GENEVA -- UN human rights experts have urged Canadian authorities and the Catholic Church to conduct quick and thorough investigations into the discovery of a mass grave containing the remains of over 200 children at a British Columbia 'residential school' for indigenous children forcibly taken from their homes.
The Kamloops Indian Residential School, where the children's remains were found in May, had been run by the Catholic Church between late 19th century and the late 1960s, when the federal government took over until its closure in the 1970s.
It was part of the indigenous residential school system which, between 1831 and 1996, hosted over 150,000 children in 130 schools, many run by the Catholic Church or the federal government.
"The discovery of the remains of 215 children at the site of a defunct boarding school in British Columbia has rekindled discussion of a sinister time in Canada's history," The New York Times reported June 7.
The government-run boarding schools were set up for the forced assimilation of indigenous children, the BBC reported.
Canadian Prime Minister Justin Trudeau urged the Catholic Church to "take responsibility" for its role in indigenous residential schools.
"As a Catholic, I am deeply disappointed by the position that the Catholic Church has taken now and over the past many years," Trudeau told reporters.
The 2015 report of Canada's Truth and Reconciliation Commission determined that Aboriginal children were subjected to abuse, malnutrition and rape, and that at least 4,000 died of disease, neglect, accidents or abuse while at these schools.
"We urge the authorities to conduct full-fledged investigations into the circumstances and responsibilities surrounding these deaths, including forensic examinations of the remains found, and to proceed to the identification and registration of the missing children," said the UN experts who are appointed by the Human Rights Council.
The UN experts include Fabián Salvioli, Special Rapporteur on truth, justice, reparation and guarantees of non-recurrence; Francisco Cali Tzay, Special Rapporteur on indigenous peoples' rights; Mama Fatima Singhateh, Special Rapporteur on sale and sexual exploitation of children and other experts.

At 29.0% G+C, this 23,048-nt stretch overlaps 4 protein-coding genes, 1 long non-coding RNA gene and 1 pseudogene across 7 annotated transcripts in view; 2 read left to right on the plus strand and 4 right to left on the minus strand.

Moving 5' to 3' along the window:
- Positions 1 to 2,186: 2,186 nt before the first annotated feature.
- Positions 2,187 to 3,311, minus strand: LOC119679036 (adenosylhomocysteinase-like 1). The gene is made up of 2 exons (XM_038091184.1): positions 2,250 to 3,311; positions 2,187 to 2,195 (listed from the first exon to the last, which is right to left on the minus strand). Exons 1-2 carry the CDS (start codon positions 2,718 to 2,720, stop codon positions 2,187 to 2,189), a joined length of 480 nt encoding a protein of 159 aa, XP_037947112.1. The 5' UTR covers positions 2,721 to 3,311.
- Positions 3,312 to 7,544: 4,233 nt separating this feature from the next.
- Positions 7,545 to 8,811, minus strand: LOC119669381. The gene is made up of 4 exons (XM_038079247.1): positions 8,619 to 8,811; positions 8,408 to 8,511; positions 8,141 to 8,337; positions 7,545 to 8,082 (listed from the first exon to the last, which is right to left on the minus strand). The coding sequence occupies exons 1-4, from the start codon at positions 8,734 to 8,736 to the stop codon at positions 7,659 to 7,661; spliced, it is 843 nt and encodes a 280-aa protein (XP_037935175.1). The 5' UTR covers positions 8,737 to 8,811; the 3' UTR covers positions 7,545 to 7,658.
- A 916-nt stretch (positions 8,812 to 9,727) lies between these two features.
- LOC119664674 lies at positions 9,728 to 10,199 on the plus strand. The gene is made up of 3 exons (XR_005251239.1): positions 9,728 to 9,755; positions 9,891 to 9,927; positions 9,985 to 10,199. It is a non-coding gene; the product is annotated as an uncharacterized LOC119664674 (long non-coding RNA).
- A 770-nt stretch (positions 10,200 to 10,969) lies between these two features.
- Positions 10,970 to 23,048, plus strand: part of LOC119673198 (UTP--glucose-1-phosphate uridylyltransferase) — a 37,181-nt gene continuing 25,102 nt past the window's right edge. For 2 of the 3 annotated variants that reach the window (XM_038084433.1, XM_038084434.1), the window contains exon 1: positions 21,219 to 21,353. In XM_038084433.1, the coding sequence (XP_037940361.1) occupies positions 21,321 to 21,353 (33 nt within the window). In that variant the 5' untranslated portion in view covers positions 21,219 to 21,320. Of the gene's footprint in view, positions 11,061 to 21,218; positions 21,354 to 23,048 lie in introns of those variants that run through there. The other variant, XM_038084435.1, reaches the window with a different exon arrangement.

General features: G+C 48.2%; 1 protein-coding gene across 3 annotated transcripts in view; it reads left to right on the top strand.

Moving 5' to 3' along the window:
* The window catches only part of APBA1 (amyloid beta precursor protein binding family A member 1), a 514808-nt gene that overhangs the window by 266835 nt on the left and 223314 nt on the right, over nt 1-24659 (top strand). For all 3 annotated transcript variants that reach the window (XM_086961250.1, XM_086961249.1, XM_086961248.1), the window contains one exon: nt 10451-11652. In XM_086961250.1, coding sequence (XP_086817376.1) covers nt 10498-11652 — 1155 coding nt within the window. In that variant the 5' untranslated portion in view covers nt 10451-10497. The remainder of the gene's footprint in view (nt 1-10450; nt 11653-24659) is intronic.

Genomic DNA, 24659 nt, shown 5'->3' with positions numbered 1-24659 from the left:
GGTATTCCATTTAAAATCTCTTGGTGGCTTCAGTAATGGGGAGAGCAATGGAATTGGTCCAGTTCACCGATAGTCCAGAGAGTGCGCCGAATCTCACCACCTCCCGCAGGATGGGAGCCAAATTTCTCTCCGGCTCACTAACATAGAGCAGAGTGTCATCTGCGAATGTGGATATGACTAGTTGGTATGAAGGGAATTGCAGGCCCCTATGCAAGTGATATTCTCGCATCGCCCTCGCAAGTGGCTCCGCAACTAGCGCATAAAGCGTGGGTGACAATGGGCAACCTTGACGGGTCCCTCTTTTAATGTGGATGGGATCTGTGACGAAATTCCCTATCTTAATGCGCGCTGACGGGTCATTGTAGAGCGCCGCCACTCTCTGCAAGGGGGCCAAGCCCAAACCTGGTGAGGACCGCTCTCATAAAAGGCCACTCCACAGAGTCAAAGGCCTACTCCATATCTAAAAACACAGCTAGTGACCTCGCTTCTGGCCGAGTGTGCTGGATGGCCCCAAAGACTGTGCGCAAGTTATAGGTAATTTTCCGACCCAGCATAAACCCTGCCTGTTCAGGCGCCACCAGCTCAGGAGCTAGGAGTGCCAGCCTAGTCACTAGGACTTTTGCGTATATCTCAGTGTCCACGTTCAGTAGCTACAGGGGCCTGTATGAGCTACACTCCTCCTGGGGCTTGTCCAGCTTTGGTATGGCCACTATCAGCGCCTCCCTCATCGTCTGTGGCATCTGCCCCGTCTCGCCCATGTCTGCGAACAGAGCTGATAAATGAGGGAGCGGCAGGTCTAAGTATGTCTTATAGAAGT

They further called on the Canadian government "to undertake similar investigations in all other Indigenous residential schools in the country."
They recalled the right of victims to know the full extent of the truth about the violations endured.
'CONDUCT CRIMINAL INVESTIGATONS'
"The judiciary should conduct criminal investigations into all suspicious death and allegations of torture and sexual violence against children hosted in residential schools, and prosecute and sanction the perpetrators and concealers who may still be alive," said the experts.
"Large scale human rights violations have been committed against children belonging to indigenous communities, it is inconceivable that Canada and the Holy See would leave such heinous crimes unaccounted for and without full redress."
The experts called on the Government of Canada to fully implement the recommendations contained in the Report of the Truth and Reconciliation Commission of 2015.
"For far too many years, victims and their families have been waiting for justice and remedy. Accountability, comprehensive truth, and full reparation must be urgently pursued," they said.
The UN experts urged the Catholic Church "to provide full access to judicial authorities to the archives of the residential schools run by the institution, to conduct prompt and thorough internal and judicial investigations into these allegations, and to publicly disclose the result of those investigations."
The experts have been in contact with Canada and the Vatican concerning the indigenous residential schools.
The discovery of the graves has given new impetus to Canada's debate on how to atone for its history of exploiting Indigenous people. "Many are asking how so many children could have wound up in that burial space," said The New York Times.